Thank you Judge Julius Baer.
(could he be related to the great Boxer Max Baer who was the father of the man who played Jethro on the Beverly Hillbillies)
Freedom Of Information Wins too!
Exposure of crooks and liars wins too!
Bank drops lawsuit against Wikileaks
The Swiss bank pursuing legal action in the US against whistleblowing website Wikileaks has dropped its lawsuit days after a judge reversed a decision to shut down the website for publishing leaked documents.
Julius Baer had been pursuing court action against Wikileaks after the website published documents about the bank's offshore accounts.
In court papers filed yesterday the Swiss bank did not give a reason for dropping its lawsuit and still reserves the right to refile it later.
The decision by Julius Baer to drop the lawsuit comes following a volte face on Friday by US judge Jeffrey White who reversed a previous injunction ordering the closure of Wikileaks.
Last month judge White ordered the removal from Wikileaks of the documents relating to Julius Baer and the closure of the website.
This came after the bank sued Wikileaks and San Mateo company Dynadot, trying to stop the alleged "unlawful dissemination of stolen bank records and personal account information of its customers".
Fool's gold for Brown? Criticism mounts over sale of precious metal
With the price up 250%, many are questioning his decision as chancellor
Larry Elliott and Ashley Seager ,
Wednesday March 5 2008
About this article
This article appeared in the Guardian on Wednesday March 05 2008 on p31 of the Financial section. It was last updated at 00:14 on March 05 2008.
Gordon Brown's decision to sell half of Britain's gold reserves nearly a decade ago was coming back to haunt him last night as the price of the precious metal looked poised to break through the $1,000 an ounce barrier for the first time.
With the dollar plunging and the credit crunch continuing to bite, investors have sought a safe haven for their cash in gold - pushing its price to almost four times the level at which the Bank of England dumped 395 tonnes of the metal on the market at the turn of the millennium.
Alistair Darling, the chancellor, will be questioned in the Commons tomorrow about the decision of his predecessor, which the Conservatives said last night had cost the exchequer £4bn - double the losses suffered by the Bank of England on Black Wednesday.
The gold price this week set a new high of $989 (£498) an ounce. Although it dipped slightly yesterday, analysts said it was only a matter of time until it burst through the $1,000-an-ounce level. The Treasury's gold sales between 1999 and 2002 netted an average price of $275 an ounce.
Thank You, Norway.
Ladies I think we need this law Norway has. We women here in America deserve equal rights. If they won't give us equal rights we must take them by getting laws passed like Norway's.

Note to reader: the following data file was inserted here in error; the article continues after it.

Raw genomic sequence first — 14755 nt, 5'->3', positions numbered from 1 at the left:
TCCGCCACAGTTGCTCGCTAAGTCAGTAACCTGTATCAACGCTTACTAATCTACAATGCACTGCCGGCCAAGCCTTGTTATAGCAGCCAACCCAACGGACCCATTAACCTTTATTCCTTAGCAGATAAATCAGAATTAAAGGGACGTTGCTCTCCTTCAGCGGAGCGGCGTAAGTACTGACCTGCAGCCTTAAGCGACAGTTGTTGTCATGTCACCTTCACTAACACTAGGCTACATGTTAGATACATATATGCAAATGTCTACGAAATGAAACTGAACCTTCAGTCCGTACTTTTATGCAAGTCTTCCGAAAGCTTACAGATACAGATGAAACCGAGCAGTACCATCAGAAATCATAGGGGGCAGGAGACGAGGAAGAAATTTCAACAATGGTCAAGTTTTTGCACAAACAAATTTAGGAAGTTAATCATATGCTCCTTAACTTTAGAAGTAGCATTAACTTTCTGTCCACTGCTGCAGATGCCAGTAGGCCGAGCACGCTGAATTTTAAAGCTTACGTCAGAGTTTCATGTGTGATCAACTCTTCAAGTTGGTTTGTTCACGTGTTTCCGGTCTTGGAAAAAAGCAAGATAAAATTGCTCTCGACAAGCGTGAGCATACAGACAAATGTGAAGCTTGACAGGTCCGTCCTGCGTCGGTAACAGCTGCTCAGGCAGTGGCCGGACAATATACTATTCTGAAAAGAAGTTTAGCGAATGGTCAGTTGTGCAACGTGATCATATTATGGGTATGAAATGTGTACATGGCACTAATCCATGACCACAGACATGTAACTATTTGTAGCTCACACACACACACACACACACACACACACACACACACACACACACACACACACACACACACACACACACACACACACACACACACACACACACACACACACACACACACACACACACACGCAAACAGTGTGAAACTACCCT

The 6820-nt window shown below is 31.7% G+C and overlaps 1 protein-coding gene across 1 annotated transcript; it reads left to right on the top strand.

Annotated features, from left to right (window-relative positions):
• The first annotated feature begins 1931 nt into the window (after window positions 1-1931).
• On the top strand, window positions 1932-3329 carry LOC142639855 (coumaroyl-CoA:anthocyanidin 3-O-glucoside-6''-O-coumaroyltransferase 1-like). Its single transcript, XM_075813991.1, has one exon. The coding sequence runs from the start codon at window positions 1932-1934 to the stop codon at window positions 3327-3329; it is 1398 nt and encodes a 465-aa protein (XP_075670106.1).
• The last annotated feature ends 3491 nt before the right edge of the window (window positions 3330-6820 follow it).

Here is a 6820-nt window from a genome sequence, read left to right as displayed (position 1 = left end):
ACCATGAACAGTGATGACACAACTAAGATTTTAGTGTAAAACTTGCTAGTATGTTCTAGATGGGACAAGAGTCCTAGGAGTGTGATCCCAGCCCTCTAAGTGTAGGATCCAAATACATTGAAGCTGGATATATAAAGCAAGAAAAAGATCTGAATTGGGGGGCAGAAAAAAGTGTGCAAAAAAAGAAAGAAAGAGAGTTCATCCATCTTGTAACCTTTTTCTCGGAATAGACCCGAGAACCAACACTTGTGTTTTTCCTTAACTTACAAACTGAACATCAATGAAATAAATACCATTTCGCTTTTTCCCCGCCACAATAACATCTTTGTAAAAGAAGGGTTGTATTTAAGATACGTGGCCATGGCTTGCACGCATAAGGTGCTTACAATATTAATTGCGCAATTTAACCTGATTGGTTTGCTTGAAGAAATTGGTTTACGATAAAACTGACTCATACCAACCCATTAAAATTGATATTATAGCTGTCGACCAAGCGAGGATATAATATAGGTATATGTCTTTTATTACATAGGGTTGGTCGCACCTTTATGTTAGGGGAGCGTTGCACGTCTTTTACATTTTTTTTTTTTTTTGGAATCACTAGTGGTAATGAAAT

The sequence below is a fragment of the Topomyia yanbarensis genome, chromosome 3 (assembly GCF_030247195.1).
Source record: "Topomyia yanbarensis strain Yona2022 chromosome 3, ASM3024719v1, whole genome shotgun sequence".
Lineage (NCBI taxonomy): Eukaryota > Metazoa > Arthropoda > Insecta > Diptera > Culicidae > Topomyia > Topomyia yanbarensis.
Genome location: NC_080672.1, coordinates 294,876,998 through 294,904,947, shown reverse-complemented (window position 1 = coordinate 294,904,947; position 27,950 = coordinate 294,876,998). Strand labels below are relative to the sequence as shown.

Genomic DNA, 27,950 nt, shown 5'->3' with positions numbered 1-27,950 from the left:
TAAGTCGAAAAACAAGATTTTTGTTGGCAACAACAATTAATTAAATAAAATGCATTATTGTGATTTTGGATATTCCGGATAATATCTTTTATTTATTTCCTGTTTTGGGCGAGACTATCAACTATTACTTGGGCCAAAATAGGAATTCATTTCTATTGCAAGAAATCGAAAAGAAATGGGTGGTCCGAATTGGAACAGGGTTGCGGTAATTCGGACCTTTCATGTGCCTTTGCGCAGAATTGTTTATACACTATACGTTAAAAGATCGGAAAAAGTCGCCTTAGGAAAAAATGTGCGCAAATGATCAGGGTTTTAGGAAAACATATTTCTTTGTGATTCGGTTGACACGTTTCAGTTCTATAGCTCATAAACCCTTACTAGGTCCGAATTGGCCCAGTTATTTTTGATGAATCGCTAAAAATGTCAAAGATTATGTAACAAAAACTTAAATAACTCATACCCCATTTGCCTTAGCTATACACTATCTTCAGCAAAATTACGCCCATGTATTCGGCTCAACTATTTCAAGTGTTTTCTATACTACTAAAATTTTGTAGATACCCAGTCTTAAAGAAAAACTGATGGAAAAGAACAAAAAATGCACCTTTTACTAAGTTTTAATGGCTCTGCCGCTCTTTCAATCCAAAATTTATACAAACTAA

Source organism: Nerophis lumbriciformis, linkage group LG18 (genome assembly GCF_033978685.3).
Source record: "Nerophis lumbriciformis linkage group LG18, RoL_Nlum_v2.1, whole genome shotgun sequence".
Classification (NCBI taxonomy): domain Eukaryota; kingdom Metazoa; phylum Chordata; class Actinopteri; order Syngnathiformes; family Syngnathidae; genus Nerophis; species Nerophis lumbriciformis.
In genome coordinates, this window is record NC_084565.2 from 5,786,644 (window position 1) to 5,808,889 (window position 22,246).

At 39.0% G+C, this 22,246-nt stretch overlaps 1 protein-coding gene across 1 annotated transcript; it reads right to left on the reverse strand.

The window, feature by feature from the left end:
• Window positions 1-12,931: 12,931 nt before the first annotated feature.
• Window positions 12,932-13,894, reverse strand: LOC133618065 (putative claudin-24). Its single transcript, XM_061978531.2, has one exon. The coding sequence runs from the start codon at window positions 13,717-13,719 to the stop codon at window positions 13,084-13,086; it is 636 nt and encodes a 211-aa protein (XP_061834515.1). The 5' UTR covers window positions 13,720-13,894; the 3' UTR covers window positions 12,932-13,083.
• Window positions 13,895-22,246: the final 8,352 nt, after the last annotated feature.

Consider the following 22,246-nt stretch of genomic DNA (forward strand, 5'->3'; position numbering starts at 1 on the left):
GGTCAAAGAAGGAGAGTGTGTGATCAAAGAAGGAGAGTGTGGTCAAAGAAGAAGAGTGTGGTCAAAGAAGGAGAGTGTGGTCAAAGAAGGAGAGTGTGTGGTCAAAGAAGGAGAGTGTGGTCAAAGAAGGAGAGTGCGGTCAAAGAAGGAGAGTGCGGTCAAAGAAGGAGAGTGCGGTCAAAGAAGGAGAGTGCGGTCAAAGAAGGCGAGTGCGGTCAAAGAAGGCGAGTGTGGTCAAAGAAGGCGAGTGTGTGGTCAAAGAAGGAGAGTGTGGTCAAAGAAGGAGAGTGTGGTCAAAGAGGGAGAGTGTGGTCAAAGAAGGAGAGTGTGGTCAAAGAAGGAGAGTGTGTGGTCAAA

Norway recognizes the worth of their women and their contribution's to society.
Are we not head of households? Do we not have families, mortgages and bills to pay?
When will the men in this country realize we women are not going back to the kitchen's barefoot and pregnant.
Why do American men deny their grandmothers, mother's, sister's, wives, and daughters equal right's. Are we women less important to the men we reared and love then say his golf partner?
When will we women use our power of the ballot ( there's more women in this country than men ) to rid ourselves of those in congress who deny us as equal citizens deserving equal treatment.
If I could change just one thing in our Constitution it would be "All men and WOMEN are created equal". Why our founding Mothers didn't push for WOMEN to be included in the Constitution must have been an oversite or did they just assume it meant women too?
Equal Rights Amendment
Section 1. Equality of Rights under the law shall not be denied or abridged by the United States or any state on account of sex.
Section 2. The Congress shall have the power to enforce, by appropriate legislation, the provisions of this article.
Section 3. This amendment shall take effect two years after the date of ratification.
In my opinion section 3 should be thrown away.
The Equal Rights Amendment was written in 1921 by suffragist Alice Paul. It has been introduced in Congress every session since 1923. It passed Congress in the above form in 1972, but was not ratified by the necessary thirty-eight states by the July 1982 deadline. It was ratified by thirty-five states.
Original Equal Rights Amendment, introduced in Congress in 1923, written by Alice Paul:
Men and women shall have equal rights throughout the United States and every place subject to its jurisdiction.
Congress shall have power to enforce this article by appropriate legislation.
Imagine you're one of the 13 men on this all-male board of a large company and are told five of you must go to be replaced by women. Unlikely? Not in Norway, where they're enforcing a law that 40% of directors must be female. By Yvonne Roberts
Thursday March 6, 2008
Rolf Dammann, the co-owner of a Norwegian bank, recently had his skiing holiday interrupted by some unwelcome news. The government had published a list of 12 companies accused of breaking the law by failing to appoint women to 40% of their non-executive board directorships. His company, Netfonds Holding ASA, was one of the dirty dozen - attracting international attention.